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The biogenic amines serotonin and octopamine are present in the nematode Caenorhabditis elegans. Serotonin, detected histochemically in whole mounts, is localized in two pharyngeal neurons that appear to be neurosecretory. Octopamine, identified radioenzymatically in crude extracts, probably is also localized in a few neurons. Exogenous serotonin and(More)
Social and solitary feeding in natural Caenorhabditis elegans isolates are associated with two alleles of the orphan G-protein-coupled receptor (GPCR) NPR-1: social feeders contain NPR-1 215F, whereas solitary feeders contain NPR-1 215V. Here we identify FMRFamide-related neuropeptides (FaRPs) encoded by the flp-18 and flp-21 genes as NPR-1 ligands and show(More)
A cloned seven transmembrane-spanning Drosophila octopamine/tyramine receptor, permanently expressed in a Chinese hamster ovary cell line, both inhibits adenylate cyclase activity and leads to the elevation of intracellular Ca2+ levels by separate G-protein-coupled pathways. Agonists of this receptor (octopamine and tyramine), differing by only a single(More)
Insect octopamine receptors carry out many functional roles traditionally associated with vertebrate adrenergic receptors. These include control of carbohydrate metabolism, modulation of muscular tension, modulation of sensory inputs and modulation of memory and learning. The activation of octopamine receptors mediating many of these actions leads to(More)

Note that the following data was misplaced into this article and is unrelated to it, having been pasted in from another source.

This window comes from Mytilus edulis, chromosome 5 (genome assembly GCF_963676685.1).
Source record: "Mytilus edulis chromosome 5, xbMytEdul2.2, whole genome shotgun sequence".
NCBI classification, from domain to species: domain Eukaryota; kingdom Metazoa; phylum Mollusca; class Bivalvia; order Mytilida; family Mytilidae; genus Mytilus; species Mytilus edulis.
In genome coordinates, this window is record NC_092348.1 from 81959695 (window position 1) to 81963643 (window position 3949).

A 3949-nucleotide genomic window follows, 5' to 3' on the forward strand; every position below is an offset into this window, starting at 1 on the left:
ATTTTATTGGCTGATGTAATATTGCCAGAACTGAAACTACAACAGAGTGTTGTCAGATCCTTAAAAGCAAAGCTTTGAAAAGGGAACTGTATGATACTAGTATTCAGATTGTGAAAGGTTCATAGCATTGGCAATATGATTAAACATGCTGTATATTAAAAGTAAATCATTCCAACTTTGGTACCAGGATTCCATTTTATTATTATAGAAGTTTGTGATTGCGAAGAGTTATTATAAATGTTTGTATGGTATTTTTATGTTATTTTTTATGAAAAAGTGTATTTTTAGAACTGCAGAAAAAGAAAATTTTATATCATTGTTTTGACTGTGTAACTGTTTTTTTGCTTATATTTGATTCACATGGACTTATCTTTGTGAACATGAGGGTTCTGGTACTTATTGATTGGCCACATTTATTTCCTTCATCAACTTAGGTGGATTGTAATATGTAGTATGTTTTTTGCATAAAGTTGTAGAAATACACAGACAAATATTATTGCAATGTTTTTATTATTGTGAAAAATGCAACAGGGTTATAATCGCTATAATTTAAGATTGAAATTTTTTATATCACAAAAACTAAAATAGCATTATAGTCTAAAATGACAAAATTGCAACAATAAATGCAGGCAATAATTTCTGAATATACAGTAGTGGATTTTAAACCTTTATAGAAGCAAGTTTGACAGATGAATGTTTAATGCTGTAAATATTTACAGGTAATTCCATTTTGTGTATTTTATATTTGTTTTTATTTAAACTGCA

Insect octopamine receptors are G-protein coupled receptors. They can be coupled to second messenger pathways to mediate either increases or decreases in intracellular cyclic AMP levels or the generation of intracellular calcium signals. Insect octopamine receptors were originally classified on the basis of second messenger changes induced in a variety of(More)
1. Three different pharmacological classes of octopamine receptor mediate the actions of octopamine on the locust extensor-tibiae neuromuscular preparation. A receptor classification scheme is proposed based on the results of detailed studies with agonists and antagonists. 2. Octopamine1 class receptors mediate the slowing of a myogenic rhythm found in a(More)
A cDNA clone is described that encodes a novel G-protein-coupled dopamine receptor (DopR99B) expressed in Drosophila heads. The DopR99B receptor maps to 99B3-5, close to the position of the octopamine/tyramine receptor gene at 99A10-B1, suggesting that the two may be related through a gene duplication. Agonist stimulation of DopR99B receptors expressed in(More)
Nongenomic response pathways mediate many of the rapid actions of steroid hormones, but the mechanisms underlying such responses remain controversial. In some cases, cell-surface expression of classical nuclear steroid receptors has been suggested to mediate these effects, but, in a few instances, specific G-protein-coupled receptors (GPCRs) have been(More)
Animals modify food-seeking behavior and metabolism according to perceived food availability. Here we show that, in the roundworm C. elegans, release of neuropeptides from interneurons that are directly postsynaptic to olfactory, gustatory, and thermosensory neurons coordinately regulates behavior and metabolism. Animals lacking these neuropeptides, encoded(More)
The mechanism of coupling of a cloned Drosophila D1-like dopamine receptor, DopR99B, to multiple second messenger systems when expressed in Xenopus oocytes is described. The receptor is coupled directly to the generation of a rapid, transient intracellular Ca2+ signal, monitored as changes in inward current mediated by the oocyte endogenous Ca2+-activated(More)